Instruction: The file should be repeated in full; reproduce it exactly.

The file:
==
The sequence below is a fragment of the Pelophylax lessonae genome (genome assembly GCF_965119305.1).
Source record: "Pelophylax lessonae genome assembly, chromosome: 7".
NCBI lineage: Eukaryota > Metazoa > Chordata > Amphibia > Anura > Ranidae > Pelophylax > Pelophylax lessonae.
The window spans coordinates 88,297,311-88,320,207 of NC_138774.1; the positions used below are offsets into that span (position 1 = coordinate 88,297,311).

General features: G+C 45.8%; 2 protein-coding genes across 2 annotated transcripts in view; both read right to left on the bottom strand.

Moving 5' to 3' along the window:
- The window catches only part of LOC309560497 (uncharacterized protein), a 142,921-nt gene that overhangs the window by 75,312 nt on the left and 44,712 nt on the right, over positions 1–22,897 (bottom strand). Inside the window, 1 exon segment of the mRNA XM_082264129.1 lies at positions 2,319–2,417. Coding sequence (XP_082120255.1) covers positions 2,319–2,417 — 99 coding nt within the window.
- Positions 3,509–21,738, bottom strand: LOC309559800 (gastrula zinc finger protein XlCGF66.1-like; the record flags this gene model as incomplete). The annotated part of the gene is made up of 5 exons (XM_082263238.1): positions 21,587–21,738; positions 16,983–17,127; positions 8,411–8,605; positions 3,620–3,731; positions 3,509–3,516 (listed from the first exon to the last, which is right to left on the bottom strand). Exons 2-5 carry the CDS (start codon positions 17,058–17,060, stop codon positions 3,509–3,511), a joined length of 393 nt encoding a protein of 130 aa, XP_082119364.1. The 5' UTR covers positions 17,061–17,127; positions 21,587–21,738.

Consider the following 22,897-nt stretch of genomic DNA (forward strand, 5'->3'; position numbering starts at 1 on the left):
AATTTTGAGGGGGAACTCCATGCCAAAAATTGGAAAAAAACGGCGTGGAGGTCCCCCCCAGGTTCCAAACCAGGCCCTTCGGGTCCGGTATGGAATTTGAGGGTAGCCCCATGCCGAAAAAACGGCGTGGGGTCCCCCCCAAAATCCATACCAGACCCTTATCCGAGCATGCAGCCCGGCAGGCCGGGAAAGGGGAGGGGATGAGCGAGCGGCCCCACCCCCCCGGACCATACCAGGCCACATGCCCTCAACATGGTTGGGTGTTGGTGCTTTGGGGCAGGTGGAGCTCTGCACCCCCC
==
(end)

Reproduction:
The sequence below is a fragment of the Pelophylax lessonae genome (genome assembly GCF_965119305.1).
Source record: "Pelophylax lessonae genome assembly, chromosome: 7".
NCBI lineage: Eukaryota > Metazoa > Chordata > Amphibia > Anura > Ranidae > Pelophylax > Pelophylax lessonae.
The window spans coordinates 88,297,311-88,320,207 of NC_138774.1; the positions used below are offsets into that span (position 1 = coordinate 88,297,311).

General features: G+C 45.8%; 2 protein-coding genes across 2 annotated transcripts in view; both read right to left on the bottom strand.

Moving 5' to 3' along the window:
- The window catches only part of LOC309560497 (uncharacterized protein), a 142,921-nt gene that overhangs the window by 75,312 nt on the left and 44,712 nt on the right, over positions 1–22,897 (bottom strand). Inside the window, 1 exon segment of the mRNA XM_082264129.1 lies at positions 2,319–2,417. Coding sequence (XP_082120255.1) covers positions 2,319–2,417 — 99 coding nt within the window.
- Positions 3,509–21,738, bottom strand: LOC309559800 (gastrula zinc finger protein XlCGF66.1-like; the record flags this gene model as incomplete). The annotated part of the gene is made up of 5 exons (XM_082263238.1): positions 21,587–21,738; positions 16,983–17,127; positions 8,411–8,605; positions 3,620–3,731; positions 3,509–3,516 (listed from the first exon to the last, which is right to left on the bottom strand). Exons 2-5 carry the CDS (start codon positions 17,058–17,060, stop codon positions 3,509–3,511), a joined length of 393 nt encoding a protein of 130 aa, XP_082119364.1. The 5' UTR covers positions 17,061–17,127; positions 21,587–21,738.

Consider the following 22,897-nt stretch of genomic DNA (forward strand, 5'->3'; position numbering starts at 1 on the left):
AATTTTGAGGGGGAACTCCATGCCAAAAATTGGAAAAAAACGGCGTGGAGGTCCCCCCCAGGTTCCAAACCAGGCCCTTCGGGTCCGGTATGGAATTTGAGGGTAGCCCCATGCCGAAAAAACGGCGTGGGGTCCCCCCCAAAATCCATACCAGACCCTTATCCGAGCATGCAGCCCGGCAGGCCGGGAAAGGGGAGGGGATGAGCGAGCGGCCCCACCCCCCCGGACCATACCAGGCCACATGCCCTCAACATGGTTGGGTGTTGGTGCTTTGGGGCAGGTGGAGCTCTGCACCCCCC